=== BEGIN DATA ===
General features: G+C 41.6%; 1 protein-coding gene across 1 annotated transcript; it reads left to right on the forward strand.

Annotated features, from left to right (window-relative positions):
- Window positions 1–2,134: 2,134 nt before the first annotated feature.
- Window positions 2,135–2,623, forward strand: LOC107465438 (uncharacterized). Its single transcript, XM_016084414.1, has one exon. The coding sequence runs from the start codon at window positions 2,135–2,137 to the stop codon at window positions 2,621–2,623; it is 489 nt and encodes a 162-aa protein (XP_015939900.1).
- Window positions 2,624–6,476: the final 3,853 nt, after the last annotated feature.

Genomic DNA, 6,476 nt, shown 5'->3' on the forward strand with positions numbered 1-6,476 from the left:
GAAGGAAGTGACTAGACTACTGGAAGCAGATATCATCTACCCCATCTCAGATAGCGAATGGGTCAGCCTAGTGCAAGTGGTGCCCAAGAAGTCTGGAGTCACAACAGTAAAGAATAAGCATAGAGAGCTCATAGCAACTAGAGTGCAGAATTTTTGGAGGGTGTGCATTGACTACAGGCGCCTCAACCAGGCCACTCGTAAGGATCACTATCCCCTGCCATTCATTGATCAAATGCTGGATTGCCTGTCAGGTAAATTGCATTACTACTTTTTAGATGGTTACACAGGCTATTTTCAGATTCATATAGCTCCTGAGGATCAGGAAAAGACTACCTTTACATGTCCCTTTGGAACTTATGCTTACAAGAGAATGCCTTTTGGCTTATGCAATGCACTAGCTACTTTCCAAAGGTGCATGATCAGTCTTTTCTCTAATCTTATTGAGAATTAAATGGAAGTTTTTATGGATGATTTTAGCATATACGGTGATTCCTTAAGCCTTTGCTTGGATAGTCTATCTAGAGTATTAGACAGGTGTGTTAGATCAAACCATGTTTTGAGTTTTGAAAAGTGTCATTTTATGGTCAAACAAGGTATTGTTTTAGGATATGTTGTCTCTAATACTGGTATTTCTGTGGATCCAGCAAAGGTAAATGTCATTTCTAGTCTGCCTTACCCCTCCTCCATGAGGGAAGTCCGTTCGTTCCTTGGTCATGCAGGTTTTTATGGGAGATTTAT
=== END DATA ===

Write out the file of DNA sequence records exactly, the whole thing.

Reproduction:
General features: G+C 41.6%; 1 protein-coding gene across 1 annotated transcript; it reads left to right on the forward strand.

Annotated features, from left to right (window-relative positions):
- Window positions 1–2,134: 2,134 nt before the first annotated feature.
- Window positions 2,135–2,623, forward strand: LOC107465438 (uncharacterized). Its single transcript, XM_016084414.1, has one exon. The coding sequence runs from the start codon at window positions 2,135–2,137 to the stop codon at window positions 2,621–2,623; it is 489 nt and encodes a 162-aa protein (XP_015939900.1).
- Window positions 2,624–6,476: the final 3,853 nt, after the last annotated feature.

Genomic DNA, 6,476 nt, shown 5'->3' on the forward strand with positions numbered 1-6,476 from the left:
GAAGGAAGTGACTAGACTACTGGAAGCAGATATCATCTACCCCATCTCAGATAGCGAATGGGTCAGCCTAGTGCAAGTGGTGCCCAAGAAGTCTGGAGTCACAACAGTAAAGAATAAGCATAGAGAGCTCATAGCAACTAGAGTGCAGAATTTTTGGAGGGTGTGCATTGACTACAGGCGCCTCAACCAGGCCACTCGTAAGGATCACTATCCCCTGCCATTCATTGATCAAATGCTGGATTGCCTGTCAGGTAAATTGCATTACTACTTTTTAGATGGTTACACAGGCTATTTTCAGATTCATATAGCTCCTGAGGATCAGGAAAAGACTACCTTTACATGTCCCTTTGGAACTTATGCTTACAAGAGAATGCCTTTTGGCTTATGCAATGCACTAGCTACTTTCCAAAGGTGCATGATCAGTCTTTTCTCTAATCTTATTGAGAATTAAATGGAAGTTTTTATGGATGATTTTAGCATATACGGTGATTCCTTAAGCCTTTGCTTGGATAGTCTATCTAGAGTATTAGACAGGTGTGTTAGATCAAACCATGTTTTGAGTTTTGAAAAGTGTCATTTTATGGTCAAACAAGGTATTGTTTTAGGATATGTTGTCTCTAATACTGGTATTTCTGTGGATCCAGCAAAGGTAAATGTCATTTCTAGTCTGCCTTACCCCTCCTCCATGAGGGAAGTCCGTTCGTTCCTTGGTCATGCAGGTTTTTATGGGAGATTTAT